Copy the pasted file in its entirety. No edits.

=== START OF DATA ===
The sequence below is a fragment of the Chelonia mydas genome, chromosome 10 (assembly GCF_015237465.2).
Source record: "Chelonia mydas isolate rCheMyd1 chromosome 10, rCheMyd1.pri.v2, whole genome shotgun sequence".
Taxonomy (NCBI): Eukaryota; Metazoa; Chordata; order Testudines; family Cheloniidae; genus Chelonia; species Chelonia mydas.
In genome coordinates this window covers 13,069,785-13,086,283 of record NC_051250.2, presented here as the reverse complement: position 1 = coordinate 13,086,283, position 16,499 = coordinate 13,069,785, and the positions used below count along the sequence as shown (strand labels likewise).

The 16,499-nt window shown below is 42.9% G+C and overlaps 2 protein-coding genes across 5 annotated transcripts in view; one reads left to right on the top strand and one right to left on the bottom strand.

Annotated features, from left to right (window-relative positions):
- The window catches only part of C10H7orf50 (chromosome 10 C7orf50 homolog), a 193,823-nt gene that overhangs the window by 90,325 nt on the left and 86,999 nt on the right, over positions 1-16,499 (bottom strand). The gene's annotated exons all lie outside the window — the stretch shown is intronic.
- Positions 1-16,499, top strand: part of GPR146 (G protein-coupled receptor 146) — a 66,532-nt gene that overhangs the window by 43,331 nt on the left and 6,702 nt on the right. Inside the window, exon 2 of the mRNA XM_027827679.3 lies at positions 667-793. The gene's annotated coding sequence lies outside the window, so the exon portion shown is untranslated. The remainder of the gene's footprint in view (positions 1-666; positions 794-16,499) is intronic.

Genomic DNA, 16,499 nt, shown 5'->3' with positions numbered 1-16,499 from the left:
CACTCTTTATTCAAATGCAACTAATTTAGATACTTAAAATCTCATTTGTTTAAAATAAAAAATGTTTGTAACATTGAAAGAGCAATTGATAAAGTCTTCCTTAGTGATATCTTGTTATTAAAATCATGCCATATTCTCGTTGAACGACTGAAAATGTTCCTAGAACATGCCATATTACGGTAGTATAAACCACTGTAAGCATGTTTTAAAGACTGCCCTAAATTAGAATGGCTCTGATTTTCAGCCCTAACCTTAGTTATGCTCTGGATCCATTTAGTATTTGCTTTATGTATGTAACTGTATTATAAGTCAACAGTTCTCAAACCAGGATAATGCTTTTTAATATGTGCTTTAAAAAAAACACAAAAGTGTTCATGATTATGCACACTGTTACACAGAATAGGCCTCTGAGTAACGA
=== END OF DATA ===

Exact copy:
The sequence below is a fragment of the Chelonia mydas genome, chromosome 10 (assembly GCF_015237465.2).
Source record: "Chelonia mydas isolate rCheMyd1 chromosome 10, rCheMyd1.pri.v2, whole genome shotgun sequence".
Taxonomy (NCBI): Eukaryota; Metazoa; Chordata; order Testudines; family Cheloniidae; genus Chelonia; species Chelonia mydas.
In genome coordinates this window covers 13,069,785-13,086,283 of record NC_051250.2, presented here as the reverse complement: position 1 = coordinate 13,086,283, position 16,499 = coordinate 13,069,785, and the positions used below count along the sequence as shown (strand labels likewise).

The 16,499-nt window shown below is 42.9% G+C and overlaps 2 protein-coding genes across 5 annotated transcripts in view; one reads left to right on the top strand and one right to left on the bottom strand.

Annotated features, from left to right (window-relative positions):
- The window catches only part of C10H7orf50 (chromosome 10 C7orf50 homolog), a 193,823-nt gene that overhangs the window by 90,325 nt on the left and 86,999 nt on the right, over positions 1-16,499 (bottom strand). The gene's annotated exons all lie outside the window — the stretch shown is intronic.
- Positions 1-16,499, top strand: part of GPR146 (G protein-coupled receptor 146) — a 66,532-nt gene that overhangs the window by 43,331 nt on the left and 6,702 nt on the right. Inside the window, exon 2 of the mRNA XM_027827679.3 lies at positions 667-793. The gene's annotated coding sequence lies outside the window, so the exon portion shown is untranslated. The remainder of the gene's footprint in view (positions 1-666; positions 794-16,499) is intronic.

Genomic DNA, 16,499 nt, shown 5'->3' with positions numbered 1-16,499 from the left:
CACTCTTTATTCAAATGCAACTAATTTAGATACTTAAAATCTCATTTGTTTAAAATAAAAAATGTTTGTAACATTGAAAGAGCAATTGATAAAGTCTTCCTTAGTGATATCTTGTTATTAAAATCATGCCATATTCTCGTTGAACGACTGAAAATGTTCCTAGAACATGCCATATTACGGTAGTATAAACCACTGTAAGCATGTTTTAAAGACTGCCCTAAATTAGAATGGCTCTGATTTTCAGCCCTAACCTTAGTTATGCTCTGGATCCATTTAGTATTTGCTTTATGTATGTAACTGTATTATAAGTCAACAGTTCTCAAACCAGGATAATGCTTTTTAATATGTGCTTTAAAAAAAACACAAAAGTGTTCATGATTATGCACACTGTTACACAGAATAGGCCTCTGAGTAACGA